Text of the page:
http://ubuntudemon.wordpress.com/2007/1 ... i-thought/
Laptop Hardrive Killer Bug - should get critical status
http://ubuntudemon.wordpress.com/2007/1 ... al-status/
Bug #59695 in acpi-support
https://bugs.launchpad.net/ubuntu/+sour ... omments/25
default value in power.sh potentially kills laptop disks
https://bugs.launchpad.net/ubuntu/+sour ... omments/14
what Matthew Garret an Ubuntu Developer has said about this problem
Ubuntu is NOT causing aggressive power management
http://ubuntudemon.wordpress.com/2007/1 ... ment-31617
How to make use of Harddisk Power Management features
http://www.thinkwiki.org/wiki/How_to_ma ... t_features
Laptop Hardrive Killer Bug - How to discover whether you are affected
Your harddisk shouldn’t spin-down/spin-up and/or park/unpark too much causing the mechanics of the harddrive to slowly detiorate. If this is happening you should see your Load_Cycle_Count increasing too fast.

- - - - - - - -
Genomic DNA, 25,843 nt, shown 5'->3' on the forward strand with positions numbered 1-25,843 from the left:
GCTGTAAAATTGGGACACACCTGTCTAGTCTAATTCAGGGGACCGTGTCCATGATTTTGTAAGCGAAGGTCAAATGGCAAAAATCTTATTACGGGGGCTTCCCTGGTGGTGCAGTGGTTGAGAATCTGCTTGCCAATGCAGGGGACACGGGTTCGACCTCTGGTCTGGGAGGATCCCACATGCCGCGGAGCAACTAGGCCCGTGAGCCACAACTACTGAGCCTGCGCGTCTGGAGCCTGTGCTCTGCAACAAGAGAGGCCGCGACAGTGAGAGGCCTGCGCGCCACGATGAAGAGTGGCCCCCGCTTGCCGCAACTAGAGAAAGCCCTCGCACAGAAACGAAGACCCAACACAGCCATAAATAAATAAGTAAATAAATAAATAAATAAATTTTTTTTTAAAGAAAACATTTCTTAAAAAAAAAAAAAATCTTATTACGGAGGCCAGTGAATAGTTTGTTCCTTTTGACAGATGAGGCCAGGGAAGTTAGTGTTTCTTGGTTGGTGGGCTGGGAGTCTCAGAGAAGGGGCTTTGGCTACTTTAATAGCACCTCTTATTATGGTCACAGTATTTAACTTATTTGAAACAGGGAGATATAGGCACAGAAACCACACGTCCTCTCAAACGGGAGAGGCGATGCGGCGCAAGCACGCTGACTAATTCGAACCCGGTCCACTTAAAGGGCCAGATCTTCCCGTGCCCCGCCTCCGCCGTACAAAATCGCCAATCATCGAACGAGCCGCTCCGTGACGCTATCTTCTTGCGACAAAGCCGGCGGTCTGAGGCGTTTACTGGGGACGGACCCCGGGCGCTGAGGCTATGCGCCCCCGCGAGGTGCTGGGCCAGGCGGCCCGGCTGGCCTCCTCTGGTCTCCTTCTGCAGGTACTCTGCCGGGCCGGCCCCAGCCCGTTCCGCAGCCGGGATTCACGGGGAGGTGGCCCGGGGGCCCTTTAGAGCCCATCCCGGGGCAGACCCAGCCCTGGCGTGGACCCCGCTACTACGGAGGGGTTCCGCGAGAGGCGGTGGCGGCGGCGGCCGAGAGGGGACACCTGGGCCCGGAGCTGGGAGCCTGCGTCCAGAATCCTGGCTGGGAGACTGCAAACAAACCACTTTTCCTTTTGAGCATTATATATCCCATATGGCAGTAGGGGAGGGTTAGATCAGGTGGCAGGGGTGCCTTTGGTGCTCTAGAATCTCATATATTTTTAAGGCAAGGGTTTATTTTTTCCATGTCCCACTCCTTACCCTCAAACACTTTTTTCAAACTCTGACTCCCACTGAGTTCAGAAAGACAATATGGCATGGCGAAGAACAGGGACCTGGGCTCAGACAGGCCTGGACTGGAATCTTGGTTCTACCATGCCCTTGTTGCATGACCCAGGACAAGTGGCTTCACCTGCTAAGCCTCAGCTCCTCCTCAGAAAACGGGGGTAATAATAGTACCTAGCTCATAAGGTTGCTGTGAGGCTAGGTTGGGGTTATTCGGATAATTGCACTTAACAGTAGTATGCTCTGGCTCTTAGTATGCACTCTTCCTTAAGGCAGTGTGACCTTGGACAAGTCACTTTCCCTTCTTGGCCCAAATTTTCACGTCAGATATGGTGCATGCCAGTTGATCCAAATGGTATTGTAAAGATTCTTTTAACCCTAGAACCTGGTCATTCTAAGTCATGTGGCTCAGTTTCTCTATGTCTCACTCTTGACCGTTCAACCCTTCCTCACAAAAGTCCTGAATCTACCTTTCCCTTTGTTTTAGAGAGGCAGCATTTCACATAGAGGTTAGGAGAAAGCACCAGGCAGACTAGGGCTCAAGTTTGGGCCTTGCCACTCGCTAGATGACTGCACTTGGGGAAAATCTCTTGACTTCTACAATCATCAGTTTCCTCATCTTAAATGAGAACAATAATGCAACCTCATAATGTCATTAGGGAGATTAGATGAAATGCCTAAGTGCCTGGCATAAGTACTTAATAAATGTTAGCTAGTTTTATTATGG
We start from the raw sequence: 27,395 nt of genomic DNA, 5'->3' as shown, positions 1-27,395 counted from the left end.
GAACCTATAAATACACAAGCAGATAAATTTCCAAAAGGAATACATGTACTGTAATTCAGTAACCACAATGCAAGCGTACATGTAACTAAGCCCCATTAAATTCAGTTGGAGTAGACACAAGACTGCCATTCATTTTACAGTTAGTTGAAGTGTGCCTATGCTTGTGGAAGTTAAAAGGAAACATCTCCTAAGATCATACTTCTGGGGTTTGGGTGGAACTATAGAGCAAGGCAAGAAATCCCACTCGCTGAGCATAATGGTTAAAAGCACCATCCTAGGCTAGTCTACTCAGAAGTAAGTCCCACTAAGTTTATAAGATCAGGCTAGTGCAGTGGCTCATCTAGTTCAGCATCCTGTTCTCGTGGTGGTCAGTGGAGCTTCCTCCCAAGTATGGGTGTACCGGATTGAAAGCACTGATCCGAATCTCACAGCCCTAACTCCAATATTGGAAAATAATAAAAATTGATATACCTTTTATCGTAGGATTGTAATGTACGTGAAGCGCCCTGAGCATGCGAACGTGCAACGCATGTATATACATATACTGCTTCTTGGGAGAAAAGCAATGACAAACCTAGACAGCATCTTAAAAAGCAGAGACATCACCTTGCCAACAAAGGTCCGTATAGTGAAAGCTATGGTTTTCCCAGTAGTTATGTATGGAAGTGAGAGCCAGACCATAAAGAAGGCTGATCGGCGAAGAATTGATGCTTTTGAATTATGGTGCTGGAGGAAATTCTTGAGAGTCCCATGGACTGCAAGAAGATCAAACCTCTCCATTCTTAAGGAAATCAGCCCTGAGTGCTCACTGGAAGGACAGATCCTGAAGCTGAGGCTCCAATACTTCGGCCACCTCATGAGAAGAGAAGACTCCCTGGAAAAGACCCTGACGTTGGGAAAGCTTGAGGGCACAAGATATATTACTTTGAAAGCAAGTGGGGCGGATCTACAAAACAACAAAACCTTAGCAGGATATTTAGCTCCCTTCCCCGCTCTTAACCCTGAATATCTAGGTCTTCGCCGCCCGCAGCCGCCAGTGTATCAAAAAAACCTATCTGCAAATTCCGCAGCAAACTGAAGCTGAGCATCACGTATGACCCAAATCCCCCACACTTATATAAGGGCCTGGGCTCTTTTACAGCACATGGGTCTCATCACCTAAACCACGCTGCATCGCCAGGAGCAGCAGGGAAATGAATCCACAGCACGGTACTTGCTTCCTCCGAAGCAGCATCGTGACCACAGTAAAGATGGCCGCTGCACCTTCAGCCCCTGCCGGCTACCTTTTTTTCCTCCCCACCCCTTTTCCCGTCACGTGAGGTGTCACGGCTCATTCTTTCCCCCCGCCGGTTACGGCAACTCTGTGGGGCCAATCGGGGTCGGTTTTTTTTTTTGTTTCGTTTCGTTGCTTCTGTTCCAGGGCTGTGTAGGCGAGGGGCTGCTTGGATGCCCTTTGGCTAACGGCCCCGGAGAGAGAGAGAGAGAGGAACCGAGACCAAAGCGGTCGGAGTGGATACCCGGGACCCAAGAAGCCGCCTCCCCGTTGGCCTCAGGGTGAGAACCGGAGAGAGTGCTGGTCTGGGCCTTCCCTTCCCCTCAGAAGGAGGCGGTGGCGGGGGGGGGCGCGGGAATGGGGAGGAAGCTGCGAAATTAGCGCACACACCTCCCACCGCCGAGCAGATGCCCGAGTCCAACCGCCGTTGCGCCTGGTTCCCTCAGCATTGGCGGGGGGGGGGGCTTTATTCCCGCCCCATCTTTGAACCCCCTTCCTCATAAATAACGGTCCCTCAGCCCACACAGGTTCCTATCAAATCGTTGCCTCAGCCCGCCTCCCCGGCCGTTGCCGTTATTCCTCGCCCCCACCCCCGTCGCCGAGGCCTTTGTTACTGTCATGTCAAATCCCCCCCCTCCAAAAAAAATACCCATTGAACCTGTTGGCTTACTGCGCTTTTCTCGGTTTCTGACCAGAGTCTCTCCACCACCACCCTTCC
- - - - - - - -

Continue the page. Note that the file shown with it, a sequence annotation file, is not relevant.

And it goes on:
The following things might cause aggressive power management :
* your (laptop) harddrive firmware might have aggressive power management defaults (operating system independent)
* your (laptop) BIOS might set your harddrive to use aggressive power management (operating system independent)
* you might have enabled laptop-mode in /etc/default/acpi-support (disabled by default) which will set your harddrive to use aggressive power management
There’s another part of this problem (one of the following might be true) :
* something wakes up the harddrive right after spinning down.
* something unparks the head right after your harddisk head is parked.
To discover whether you suffer from this problem :
First install smartmontools to be able to query your harddrive :
sudo aptitude install smartmontools
sudo smartctl -a /dev/sda | grep Load_Cycle_Count
My harddrive started to slowly die when at a Load_Cycle_Count of 200.000 after 10 months of use (Feisty and a little bit of Gutsy).